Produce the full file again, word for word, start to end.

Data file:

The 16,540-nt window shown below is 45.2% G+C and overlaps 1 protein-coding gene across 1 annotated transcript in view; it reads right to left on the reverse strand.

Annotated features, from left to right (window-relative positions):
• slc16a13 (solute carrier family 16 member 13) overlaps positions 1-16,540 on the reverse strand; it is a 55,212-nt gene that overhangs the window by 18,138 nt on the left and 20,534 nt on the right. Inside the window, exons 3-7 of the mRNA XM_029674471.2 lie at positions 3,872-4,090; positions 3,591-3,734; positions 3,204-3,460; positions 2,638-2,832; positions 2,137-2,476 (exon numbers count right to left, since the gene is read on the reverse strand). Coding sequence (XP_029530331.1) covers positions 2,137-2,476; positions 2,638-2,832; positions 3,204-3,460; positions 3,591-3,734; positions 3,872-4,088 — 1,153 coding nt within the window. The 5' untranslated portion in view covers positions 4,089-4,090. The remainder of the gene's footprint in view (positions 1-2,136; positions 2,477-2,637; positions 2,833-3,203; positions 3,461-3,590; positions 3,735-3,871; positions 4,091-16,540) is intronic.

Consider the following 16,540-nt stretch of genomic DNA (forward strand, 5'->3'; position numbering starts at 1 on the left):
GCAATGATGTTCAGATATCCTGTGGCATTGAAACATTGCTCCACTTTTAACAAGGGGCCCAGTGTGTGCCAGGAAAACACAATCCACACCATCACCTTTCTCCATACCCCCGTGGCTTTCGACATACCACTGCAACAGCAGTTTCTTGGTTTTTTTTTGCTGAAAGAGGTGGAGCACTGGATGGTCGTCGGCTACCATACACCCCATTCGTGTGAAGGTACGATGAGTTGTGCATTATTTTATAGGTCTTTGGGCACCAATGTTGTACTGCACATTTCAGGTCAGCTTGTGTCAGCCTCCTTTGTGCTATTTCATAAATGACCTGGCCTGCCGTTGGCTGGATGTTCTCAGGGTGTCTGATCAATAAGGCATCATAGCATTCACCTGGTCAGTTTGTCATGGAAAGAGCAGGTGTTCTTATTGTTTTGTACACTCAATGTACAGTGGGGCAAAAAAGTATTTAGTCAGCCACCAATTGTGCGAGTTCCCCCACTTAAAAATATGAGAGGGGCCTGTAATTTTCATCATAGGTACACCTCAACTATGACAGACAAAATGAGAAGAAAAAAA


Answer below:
The 16,540-nt window shown below is 45.2% G+C and overlaps 1 protein-coding gene across 1 annotated transcript in view; it reads right to left on the reverse strand.

Annotated features, from left to right (window-relative positions):
• slc16a13 (solute carrier family 16 member 13) overlaps positions 1-16,540 on the reverse strand; it is a 55,212-nt gene that overhangs the window by 18,138 nt on the left and 20,534 nt on the right. Inside the window, exons 3-7 of the mRNA XM_029674471.2 lie at positions 3,872-4,090; positions 3,591-3,734; positions 3,204-3,460; positions 2,638-2,832; positions 2,137-2,476 (exon numbers count right to left, since the gene is read on the reverse strand). Coding sequence (XP_029530331.1) covers positions 2,137-2,476; positions 2,638-2,832; positions 3,204-3,460; positions 3,591-3,734; positions 3,872-4,088 — 1,153 coding nt within the window. The 5' untranslated portion in view covers positions 4,089-4,090. The remainder of the gene's footprint in view (positions 1-2,136; positions 2,477-2,637; positions 2,833-3,203; positions 3,461-3,590; positions 3,735-3,871; positions 4,091-16,540) is intronic.

Consider the following 16,540-nt stretch of genomic DNA (forward strand, 5'->3'; position numbering starts at 1 on the left):
GCAATGATGTTCAGATATCCTGTGGCATTGAAACATTGCTCCACTTTTAACAAGGGGCCCAGTGTGTGCCAGGAAAACACAATCCACACCATCACCTTTCTCCATACCCCCGTGGCTTTCGACATACCACTGCAACAGCAGTTTCTTGGTTTTTTTTTGCTGAAAGAGGTGGAGCACTGGATGGTCGTCGGCTACCATACACCCCATTCGTGTGAAGGTACGATGAGTTGTGCATTATTTTATAGGTCTTTGGGCACCAATGTTGTACTGCACATTTCAGGTCAGCTTGTGTCAGCCTCCTTTGTGCTATTTCATAAATGACCTGGCCTGCCGTTGGCTGGATGTTCTCAGGGTGTCTGATCAATAAGGCATCATAGCATTCACCTGGTCAGTTTGTCATGGAAAGAGCAGGTGTTCTTATTGTTTTGTACACTCAATGTACAGTGGGGCAAAAAAGTATTTAGTCAGCCACCAATTGTGCGAGTTCCCCCACTTAAAAATATGAGAGGGGCCTGTAATTTTCATCATAGGTACACCTCAACTATGACAGACAAAATGAGAAGAAAAAAA